By Matt Walker
Back in 2008, the legal job market was reaching all-time peaks, according to statistics compiled by James Leipold, executive director of the National Association for Law Placement. NALP fi gures indicate that by February of that year, the employment rate was 91.9 percent for 2007 law school graduates — a rate higher than any point in the previous 20 years. But like so many other fi elds, the legal world was dealt a serious blow by 2008’s fi nancial meltdown. The same report for 2009 shows the fi rst decrease in employment rates for recent law school grads since 2003.
Pascale Bishop, UF Law’s assistant dean for career development said employers today are looking for “students and graduates who have already received practical experience, who are prepared to take a file and run with it, and who know how to interact with clients, other attorneys, judges, support staff and the professional world at large.
“There is definitely more pressure to be ready to practice from day one with little training or handholding, in order to prove (new employees’) value to the law fi rms,” Bishop said.
Bob Maland (JD 75), a civil, trial and personal injury lawyer in Miami understands.
“Now, more than ever, Gators need to help Gators get that critical fi rst law job,” Maland said.
Maland isn’t just talk when it comes to helping Gators — he recently made a donation to UF Law that will bolster Symplicity, the CCD’s online jobs database. The database allows the CCD to connect UF Law students and recent graduates directly to UF Law alumni who are seeking young Gators for hire.
“If an alum or law fi rm can use some help, or hear of a job opening of any type, it will now be easy for UF Law alumni to immediately post that information on the CCD job board — before the job is taken by a non-Gator,” Maland said. “I remember how important that fi rst job was to me,” he said. “So I think it is important to help our law students and recent grads secure job opportunities on a priority basis.”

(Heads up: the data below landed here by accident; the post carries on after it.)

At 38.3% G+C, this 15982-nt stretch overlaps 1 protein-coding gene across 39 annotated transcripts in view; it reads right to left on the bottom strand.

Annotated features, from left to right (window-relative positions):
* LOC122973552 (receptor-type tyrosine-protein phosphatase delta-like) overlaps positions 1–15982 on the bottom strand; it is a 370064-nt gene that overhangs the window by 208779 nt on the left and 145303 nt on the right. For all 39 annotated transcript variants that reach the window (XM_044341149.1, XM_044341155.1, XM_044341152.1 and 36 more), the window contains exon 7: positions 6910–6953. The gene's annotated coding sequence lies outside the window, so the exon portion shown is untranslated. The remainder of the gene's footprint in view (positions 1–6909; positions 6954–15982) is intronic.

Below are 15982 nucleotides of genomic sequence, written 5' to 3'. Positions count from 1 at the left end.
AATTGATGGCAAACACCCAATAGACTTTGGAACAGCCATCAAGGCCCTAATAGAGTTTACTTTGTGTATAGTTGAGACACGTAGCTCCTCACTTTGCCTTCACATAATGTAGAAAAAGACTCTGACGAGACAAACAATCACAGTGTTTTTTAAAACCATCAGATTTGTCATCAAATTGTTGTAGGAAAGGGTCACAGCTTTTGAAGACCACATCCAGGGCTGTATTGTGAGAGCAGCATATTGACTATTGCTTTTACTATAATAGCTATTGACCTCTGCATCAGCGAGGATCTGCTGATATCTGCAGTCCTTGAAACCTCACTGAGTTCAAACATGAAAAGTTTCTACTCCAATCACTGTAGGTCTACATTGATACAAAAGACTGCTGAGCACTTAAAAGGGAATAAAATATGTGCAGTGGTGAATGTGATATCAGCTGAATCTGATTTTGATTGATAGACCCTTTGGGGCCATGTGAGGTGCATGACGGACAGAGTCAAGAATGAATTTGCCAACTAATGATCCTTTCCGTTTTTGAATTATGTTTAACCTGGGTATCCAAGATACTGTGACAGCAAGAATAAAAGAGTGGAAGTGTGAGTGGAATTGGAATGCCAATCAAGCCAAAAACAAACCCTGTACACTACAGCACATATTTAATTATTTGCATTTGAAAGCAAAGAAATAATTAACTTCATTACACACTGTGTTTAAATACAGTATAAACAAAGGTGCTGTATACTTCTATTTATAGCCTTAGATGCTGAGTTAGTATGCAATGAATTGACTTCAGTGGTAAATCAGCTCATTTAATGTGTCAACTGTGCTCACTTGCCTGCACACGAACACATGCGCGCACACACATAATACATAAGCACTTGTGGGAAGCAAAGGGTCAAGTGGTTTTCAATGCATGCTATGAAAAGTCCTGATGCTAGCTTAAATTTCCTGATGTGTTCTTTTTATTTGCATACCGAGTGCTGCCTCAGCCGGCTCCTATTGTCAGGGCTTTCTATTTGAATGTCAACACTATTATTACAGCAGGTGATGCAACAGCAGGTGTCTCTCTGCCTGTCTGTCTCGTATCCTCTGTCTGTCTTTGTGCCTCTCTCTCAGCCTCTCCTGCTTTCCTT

The CCD also maintains an extensive collection of career-related legal websites that provide career development aids, resources to assist in career transitions and even an alumni job “hotline,” which provides alumni with a direct link to job opportunities and networking events.
For those still in school, the goal of the Center for Career Development is to make it easy for employers to fi nd and hire UF Law students. In addition to the Symplicity jobs board, the CCD maintains Resumé Books that can be distributed to employers (the books are organized by class year and areas of interest), an on-campus interview program by legal employers, and plenty of networking and off-campus recruiting opportunities.
CCD Director Rob Birrenkott emphasized the value of the services provided to current and past students.
“Gator lawyers have a strong tradition of excellence and leadership within the legal profession, the CCD is a bridge that can help connect alumni and the next generation of legal leaders,” he said.
Bishop said in addition to increasing reactive job-seeking methods like Symplicity, the CCD employs a number of proactive approaches as well.
“We work one-on-one with each student to create a proactive job plan involving identifying contacts in the legal community and honing the students’ networking skills,” she said.
This multi-level approach works well for UF Law students, as they remain high in job-placement rankings in Florida. “UF has consistently out-performed its peers in Florida in terms of overall placement numbers, and is well-known as the Florida school with the most graduates in the state and local government,” Bishop said.
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